Yesterday, the Ministry of Land, Urban Space and Infrastructure published some recent stats that show more than 15.000 vacant stores all over the country, and an acceleration on the trend of consolidation of shopping into shopping centers and also the fast pace of closure of bakeries, butcher shops and the likes as supermarkets become dominant in those markets.
I think you will find that its not an American thing or that AMS is the only place its occurring. To me, its just a natural course of things. Also, i think that people dictate what businesses will survive. Even though we have many large malls supermarkets there are still "mom & pop" shops around. I live in a smaller and older part of PDX and it still has its fair share of small shops. It also has share of larger stores too. However, all of the shops and even the larger ones have to have business to keep them going. I also believe that one major reason that the larger supermarkets and such do work is the "one stop shopping" approach. It saves time if you can go to one place and get 99% of what you want need.
It is a rather interesting discussion to follow, usually because some people use misplaced fears of destruction of cities, or because others use the occasion to lash out on the impacts of online commerce. Some groups "import" and translate criticism of Walmart and then try to awkwardly apply it to a completely different reality.
Im not a big Wallyworld (walmart) fan. In PDX they have tried to put in superstores in places where the local infrastructure cant support the traffic and most of the time they will leave it to the city/county to do the fixes that wont happen with all of the budget cuts everywhere. Also, i do believe they can have an impact on local businesses, but that means that the smaller shops will have to rethink their business model to survive.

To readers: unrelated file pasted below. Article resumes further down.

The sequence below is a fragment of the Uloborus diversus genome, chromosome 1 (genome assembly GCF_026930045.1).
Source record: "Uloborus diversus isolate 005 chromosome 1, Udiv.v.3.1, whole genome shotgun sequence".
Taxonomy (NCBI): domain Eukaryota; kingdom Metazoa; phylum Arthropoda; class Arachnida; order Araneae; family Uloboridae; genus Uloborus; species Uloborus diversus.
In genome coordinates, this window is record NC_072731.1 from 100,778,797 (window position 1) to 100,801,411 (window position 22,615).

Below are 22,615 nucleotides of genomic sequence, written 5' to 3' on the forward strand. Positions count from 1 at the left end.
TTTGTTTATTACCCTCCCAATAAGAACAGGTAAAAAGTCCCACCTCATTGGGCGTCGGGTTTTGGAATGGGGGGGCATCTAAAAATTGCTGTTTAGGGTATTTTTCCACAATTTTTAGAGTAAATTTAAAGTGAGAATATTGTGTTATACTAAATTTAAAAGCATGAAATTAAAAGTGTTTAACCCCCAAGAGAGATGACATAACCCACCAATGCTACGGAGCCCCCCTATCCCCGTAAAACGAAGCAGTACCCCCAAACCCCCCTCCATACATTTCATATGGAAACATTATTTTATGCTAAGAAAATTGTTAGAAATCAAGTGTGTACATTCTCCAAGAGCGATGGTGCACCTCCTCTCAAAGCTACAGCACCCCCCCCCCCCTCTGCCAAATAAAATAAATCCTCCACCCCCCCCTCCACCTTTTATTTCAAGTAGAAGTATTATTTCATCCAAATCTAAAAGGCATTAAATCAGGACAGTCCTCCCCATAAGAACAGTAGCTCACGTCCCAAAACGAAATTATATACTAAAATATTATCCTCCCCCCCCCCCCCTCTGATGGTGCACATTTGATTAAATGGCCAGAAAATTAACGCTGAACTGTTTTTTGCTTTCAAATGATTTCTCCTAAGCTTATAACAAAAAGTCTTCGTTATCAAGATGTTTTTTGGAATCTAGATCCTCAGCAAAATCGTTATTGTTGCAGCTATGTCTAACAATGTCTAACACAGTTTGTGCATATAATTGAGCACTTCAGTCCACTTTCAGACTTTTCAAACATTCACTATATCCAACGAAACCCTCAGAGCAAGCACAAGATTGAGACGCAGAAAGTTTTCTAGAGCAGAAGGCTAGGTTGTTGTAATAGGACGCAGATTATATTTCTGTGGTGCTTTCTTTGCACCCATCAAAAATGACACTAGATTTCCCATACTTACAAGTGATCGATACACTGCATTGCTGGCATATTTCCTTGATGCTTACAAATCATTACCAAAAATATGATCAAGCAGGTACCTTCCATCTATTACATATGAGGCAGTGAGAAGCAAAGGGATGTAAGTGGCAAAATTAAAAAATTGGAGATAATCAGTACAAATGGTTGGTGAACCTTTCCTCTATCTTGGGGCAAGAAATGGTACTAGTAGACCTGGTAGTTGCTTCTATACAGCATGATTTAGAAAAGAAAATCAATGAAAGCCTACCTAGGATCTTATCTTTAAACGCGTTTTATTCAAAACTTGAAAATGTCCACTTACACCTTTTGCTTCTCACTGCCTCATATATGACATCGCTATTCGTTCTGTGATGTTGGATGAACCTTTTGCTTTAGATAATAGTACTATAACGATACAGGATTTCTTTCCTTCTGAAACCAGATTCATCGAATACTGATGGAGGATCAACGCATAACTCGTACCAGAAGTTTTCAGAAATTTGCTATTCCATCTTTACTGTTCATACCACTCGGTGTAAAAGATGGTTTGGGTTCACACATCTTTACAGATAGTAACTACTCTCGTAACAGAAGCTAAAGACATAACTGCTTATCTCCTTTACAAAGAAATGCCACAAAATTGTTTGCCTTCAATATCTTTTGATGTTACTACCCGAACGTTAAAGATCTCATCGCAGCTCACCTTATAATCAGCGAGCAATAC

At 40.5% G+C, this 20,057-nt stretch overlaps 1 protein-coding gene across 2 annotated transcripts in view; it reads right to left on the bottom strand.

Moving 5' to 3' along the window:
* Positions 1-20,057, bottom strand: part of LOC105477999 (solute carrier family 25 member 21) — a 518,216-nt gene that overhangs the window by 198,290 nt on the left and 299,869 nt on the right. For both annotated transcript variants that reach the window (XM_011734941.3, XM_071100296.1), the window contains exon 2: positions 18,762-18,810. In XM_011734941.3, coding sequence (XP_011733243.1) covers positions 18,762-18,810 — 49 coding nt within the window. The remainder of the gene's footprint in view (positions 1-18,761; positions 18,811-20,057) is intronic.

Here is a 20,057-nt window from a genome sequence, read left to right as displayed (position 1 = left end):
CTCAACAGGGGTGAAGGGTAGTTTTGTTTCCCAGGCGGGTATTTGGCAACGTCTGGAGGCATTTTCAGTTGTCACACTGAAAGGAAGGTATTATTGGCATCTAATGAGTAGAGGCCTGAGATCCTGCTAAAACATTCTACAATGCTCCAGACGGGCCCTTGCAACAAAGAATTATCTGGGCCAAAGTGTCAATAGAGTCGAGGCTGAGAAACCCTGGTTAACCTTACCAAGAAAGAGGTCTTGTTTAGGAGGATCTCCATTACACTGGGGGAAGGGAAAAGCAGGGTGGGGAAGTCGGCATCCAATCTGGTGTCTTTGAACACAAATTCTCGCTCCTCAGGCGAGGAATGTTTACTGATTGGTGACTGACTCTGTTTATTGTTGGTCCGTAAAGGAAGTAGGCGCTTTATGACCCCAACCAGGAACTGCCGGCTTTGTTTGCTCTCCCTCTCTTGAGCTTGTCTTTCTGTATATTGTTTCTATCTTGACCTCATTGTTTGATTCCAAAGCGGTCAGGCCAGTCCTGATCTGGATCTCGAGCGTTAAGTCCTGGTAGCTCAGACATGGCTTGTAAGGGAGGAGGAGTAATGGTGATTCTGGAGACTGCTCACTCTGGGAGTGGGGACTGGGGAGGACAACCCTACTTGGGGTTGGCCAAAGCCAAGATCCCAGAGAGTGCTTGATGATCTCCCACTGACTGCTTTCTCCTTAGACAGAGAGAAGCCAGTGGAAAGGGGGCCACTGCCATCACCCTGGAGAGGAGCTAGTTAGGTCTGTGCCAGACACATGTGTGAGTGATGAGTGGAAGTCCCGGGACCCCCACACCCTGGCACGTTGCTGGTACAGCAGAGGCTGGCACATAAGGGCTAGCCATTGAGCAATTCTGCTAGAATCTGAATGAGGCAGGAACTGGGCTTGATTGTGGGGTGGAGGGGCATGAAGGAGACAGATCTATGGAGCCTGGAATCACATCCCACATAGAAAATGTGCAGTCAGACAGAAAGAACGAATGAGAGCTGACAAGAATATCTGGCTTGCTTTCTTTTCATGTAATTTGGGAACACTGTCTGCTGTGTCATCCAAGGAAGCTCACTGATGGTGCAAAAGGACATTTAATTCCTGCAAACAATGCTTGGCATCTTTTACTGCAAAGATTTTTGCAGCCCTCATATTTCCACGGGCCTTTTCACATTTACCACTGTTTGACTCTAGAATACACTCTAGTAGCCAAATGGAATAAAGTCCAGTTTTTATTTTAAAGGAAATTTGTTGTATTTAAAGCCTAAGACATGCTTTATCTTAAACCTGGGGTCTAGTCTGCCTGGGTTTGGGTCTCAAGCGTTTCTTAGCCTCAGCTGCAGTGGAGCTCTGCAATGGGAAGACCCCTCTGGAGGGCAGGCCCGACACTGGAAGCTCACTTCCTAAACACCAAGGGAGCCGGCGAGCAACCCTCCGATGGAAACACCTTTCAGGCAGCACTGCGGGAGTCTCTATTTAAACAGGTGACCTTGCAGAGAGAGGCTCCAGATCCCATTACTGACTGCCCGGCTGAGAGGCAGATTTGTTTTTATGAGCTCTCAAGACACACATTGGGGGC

Yet, some of the changes appear to be irreversible: after holding out for decades, extended hours and Sunday shopping are becoming common, and certain retail businesses are being taken over by in-house offer by supermarkets. Dutch also love online shopping, the country is becoming (as a % of total consumer retail sales) a leader on e-commerce and this is in fact killing of whole sectors of smaller shops selling things like house appliances, sports gear and bikes. Loss of bike shops due to intense online competition has been particularly noticed.
I think you will see more stores closing and more shopping done "online". Of course there will always be exceptions. I for one dont care to buy my food online especially produce, meats and such. Boxed goods, would be fine. Also, until they get body scanners in every house i choose not to buy my clothes online. The only exception would be if i had purchased the article of clothes before and knew it fit.
this is just my opinion. I think that people forget this world is a DYNAMIC one and not just the planet we live on, but everything around us is DYNAMIC. Shopping, living, how we live will change with time. Look at what personal electronics have done. You guys in AMS can pay your parking meter with your cell phone. We dont have that overhere, yet. With time and technology, there will be more changes ahead. Just look at the 3D printers out there. They are cool now, yet still embryonic of whats possible. How do you think a 3D printer will affect you and your life 10 years from now. Will you be able to make replacement parts at home for your house, car, boat, plane? Would it be possible to "print" a Flat Screen TV in the future??
I think that no matter what happens, people adapt. people are fickle too. whats hot today wont be tomorrow. Also, there is also the old saying...whats old will be new again some day.